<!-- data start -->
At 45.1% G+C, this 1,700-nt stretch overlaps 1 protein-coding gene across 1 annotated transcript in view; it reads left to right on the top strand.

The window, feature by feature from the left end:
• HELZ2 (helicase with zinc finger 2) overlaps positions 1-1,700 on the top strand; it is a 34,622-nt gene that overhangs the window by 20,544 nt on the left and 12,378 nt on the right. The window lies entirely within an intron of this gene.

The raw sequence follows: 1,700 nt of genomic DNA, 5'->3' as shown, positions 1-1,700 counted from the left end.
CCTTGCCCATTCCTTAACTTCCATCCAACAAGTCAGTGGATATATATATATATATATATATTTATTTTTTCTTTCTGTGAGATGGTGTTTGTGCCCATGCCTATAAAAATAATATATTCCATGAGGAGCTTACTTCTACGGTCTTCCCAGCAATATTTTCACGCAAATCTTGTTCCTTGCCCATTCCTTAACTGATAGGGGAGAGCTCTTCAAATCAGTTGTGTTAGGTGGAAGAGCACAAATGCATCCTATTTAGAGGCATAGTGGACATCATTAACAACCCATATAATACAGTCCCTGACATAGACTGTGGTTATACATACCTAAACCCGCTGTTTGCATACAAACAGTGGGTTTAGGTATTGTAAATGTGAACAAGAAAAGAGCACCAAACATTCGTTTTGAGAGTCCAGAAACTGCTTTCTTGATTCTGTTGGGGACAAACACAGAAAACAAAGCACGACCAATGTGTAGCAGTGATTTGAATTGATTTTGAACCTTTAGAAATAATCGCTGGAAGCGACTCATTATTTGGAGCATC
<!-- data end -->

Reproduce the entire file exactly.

At 45.1% G+C, this 1,700-nt stretch overlaps 1 protein-coding gene across 1 annotated transcript in view; it reads left to right on the top strand.

The window, feature by feature from the left end:
• HELZ2 (helicase with zinc finger 2) overlaps positions 1-1,700 on the top strand; it is a 34,622-nt gene that overhangs the window by 20,544 nt on the left and 12,378 nt on the right. The window lies entirely within an intron of this gene.

The raw sequence follows: 1,700 nt of genomic DNA, 5'->3' as shown, positions 1-1,700 counted from the left end.
CCTTGCCCATTCCTTAACTTCCATCCAACAAGTCAGTGGATATATATATATATATATATATTTATTTTTTCTTTCTGTGAGATGGTGTTTGTGCCCATGCCTATAAAAATAATATATTCCATGAGGAGCTTACTTCTACGGTCTTCCCAGCAATATTTTCACGCAAATCTTGTTCCTTGCCCATTCCTTAACTGATAGGGGAGAGCTCTTCAAATCAGTTGTGTTAGGTGGAAGAGCACAAATGCATCCTATTTAGAGGCATAGTGGACATCATTAACAACCCATATAATACAGTCCCTGACATAGACTGTGGTTATACATACCTAAACCCGCTGTTTGCATACAAACAGTGGGTTTAGGTATTGTAAATGTGAACAAGAAAAGAGCACCAAACATTCGTTTTGAGAGTCCAGAAACTGCTTTCTTGATTCTGTTGGGGACAAACACAGAAAACAAAGCACGACCAATGTGTAGCAGTGATTTGAATTGATTTTGAACCTTTAGAAATAATCGCTGGAAGCGACTCATTATTTGGAGCATC